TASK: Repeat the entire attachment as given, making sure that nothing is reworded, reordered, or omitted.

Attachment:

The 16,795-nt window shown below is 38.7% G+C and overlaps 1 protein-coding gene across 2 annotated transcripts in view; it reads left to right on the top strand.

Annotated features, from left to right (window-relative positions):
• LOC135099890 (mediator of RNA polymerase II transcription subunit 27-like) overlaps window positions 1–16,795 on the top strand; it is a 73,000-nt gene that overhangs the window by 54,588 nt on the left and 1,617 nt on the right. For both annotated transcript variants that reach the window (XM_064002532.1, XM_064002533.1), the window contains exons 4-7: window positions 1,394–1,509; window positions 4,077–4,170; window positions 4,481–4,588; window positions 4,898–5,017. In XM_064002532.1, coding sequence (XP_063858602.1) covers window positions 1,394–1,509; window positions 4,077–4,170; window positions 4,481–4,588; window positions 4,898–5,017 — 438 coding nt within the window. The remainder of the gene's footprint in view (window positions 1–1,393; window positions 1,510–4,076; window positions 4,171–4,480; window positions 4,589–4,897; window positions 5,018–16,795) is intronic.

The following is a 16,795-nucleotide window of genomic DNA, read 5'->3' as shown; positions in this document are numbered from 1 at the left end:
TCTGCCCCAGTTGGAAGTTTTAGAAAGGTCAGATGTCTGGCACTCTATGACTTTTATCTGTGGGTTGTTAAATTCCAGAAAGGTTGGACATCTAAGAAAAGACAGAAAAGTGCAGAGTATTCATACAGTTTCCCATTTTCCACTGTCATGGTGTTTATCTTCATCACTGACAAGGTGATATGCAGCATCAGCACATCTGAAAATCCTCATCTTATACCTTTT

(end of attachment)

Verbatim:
The 16,795-nt window shown below is 38.7% G+C and overlaps 1 protein-coding gene across 2 annotated transcripts in view; it reads left to right on the top strand.

Annotated features, from left to right (window-relative positions):
• LOC135099890 (mediator of RNA polymerase II transcription subunit 27-like) overlaps window positions 1–16,795 on the top strand; it is a 73,000-nt gene that overhangs the window by 54,588 nt on the left and 1,617 nt on the right. For both annotated transcript variants that reach the window (XM_064002532.1, XM_064002533.1), the window contains exons 4-7: window positions 1,394–1,509; window positions 4,077–4,170; window positions 4,481–4,588; window positions 4,898–5,017. In XM_064002532.1, coding sequence (XP_063858602.1) covers window positions 1,394–1,509; window positions 4,077–4,170; window positions 4,481–4,588; window positions 4,898–5,017 — 438 coding nt within the window. The remainder of the gene's footprint in view (window positions 1–1,393; window positions 1,510–4,076; window positions 4,171–4,480; window positions 4,589–4,897; window positions 5,018–16,795) is intronic.

The following is a 16,795-nucleotide window of genomic DNA, read 5'->3' as shown; positions in this document are numbered from 1 at the left end:
TCTGCCCCAGTTGGAAGTTTTAGAAAGGTCAGATGTCTGGCACTCTATGACTTTTATCTGTGGGTTGTTAAATTCCAGAAAGGTTGGACATCTAAGAAAAGACAGAAAAGTGCAGAGTATTCATACAGTTTCCCATTTTCCACTGTCATGGTGTTTATCTTCATCACTGACAAGGTGATATGCAGCATCAGCACATCTGAAAATCCTCATCTTATACCTTTT